Then I started reading and thinking about how parents in various cultures respond to their infants’ tears, and how white women’s tears can activate racist violence, and how professional mourners help those in grief remember how to cry, and meanwhile I got pregnant, and had a baby, and stopped sleeping, and then everything—my days, my reading, my body, my mind—grew so tear-drenched that I could no longer resist knowing the pages I was writing were a book.
Or rather, that a book was in there. But where were its edges? I knew its style and its form: brief prose vignettes, each with its own shape and integrity, but the larger pattern eluded me. I wanted a reader to find dual satisfaction, not only in each vignette, but in the way the book as a whole let them echo, develop, and turn in relation to one another. I tried and failed to hold it all in my mind at once, but no sooner had I grasped its centers around grief and the moon than singing and elephants would slip from the stack. And it all hurt to touch.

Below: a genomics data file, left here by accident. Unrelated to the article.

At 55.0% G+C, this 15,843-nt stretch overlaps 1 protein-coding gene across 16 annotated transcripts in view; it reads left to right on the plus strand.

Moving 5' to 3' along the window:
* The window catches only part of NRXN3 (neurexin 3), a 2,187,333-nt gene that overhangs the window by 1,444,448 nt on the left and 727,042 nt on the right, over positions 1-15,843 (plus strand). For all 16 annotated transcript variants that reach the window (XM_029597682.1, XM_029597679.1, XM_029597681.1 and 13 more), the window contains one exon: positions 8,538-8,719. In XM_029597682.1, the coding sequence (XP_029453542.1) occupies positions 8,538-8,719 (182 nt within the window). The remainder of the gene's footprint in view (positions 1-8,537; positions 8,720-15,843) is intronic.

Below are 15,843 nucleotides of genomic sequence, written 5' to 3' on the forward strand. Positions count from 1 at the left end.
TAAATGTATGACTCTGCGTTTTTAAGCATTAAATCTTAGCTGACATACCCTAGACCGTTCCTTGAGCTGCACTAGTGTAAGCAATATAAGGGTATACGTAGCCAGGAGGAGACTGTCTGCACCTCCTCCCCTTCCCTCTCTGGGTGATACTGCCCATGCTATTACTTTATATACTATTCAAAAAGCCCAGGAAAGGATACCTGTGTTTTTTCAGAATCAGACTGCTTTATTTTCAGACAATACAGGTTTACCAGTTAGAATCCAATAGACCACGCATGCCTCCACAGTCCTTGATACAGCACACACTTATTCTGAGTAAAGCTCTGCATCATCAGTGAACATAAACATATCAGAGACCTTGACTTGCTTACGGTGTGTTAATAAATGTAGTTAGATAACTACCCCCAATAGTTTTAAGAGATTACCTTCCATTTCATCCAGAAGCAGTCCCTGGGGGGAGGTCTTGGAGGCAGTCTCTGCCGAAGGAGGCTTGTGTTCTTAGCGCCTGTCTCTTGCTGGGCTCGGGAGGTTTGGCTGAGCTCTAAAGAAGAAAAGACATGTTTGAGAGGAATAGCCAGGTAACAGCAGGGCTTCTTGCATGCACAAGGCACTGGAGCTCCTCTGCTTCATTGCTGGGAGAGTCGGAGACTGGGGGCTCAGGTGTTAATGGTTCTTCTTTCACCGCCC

I had written, among the pages, the times I’d cried so much it felt death was the only route out, the times when the tears had told me terrible lies, that things could be no other way. I’d try to hold a paragraph in relation to another but the tug of each was so strong I’d land deep inside, unable to keep perspective, to see the whole.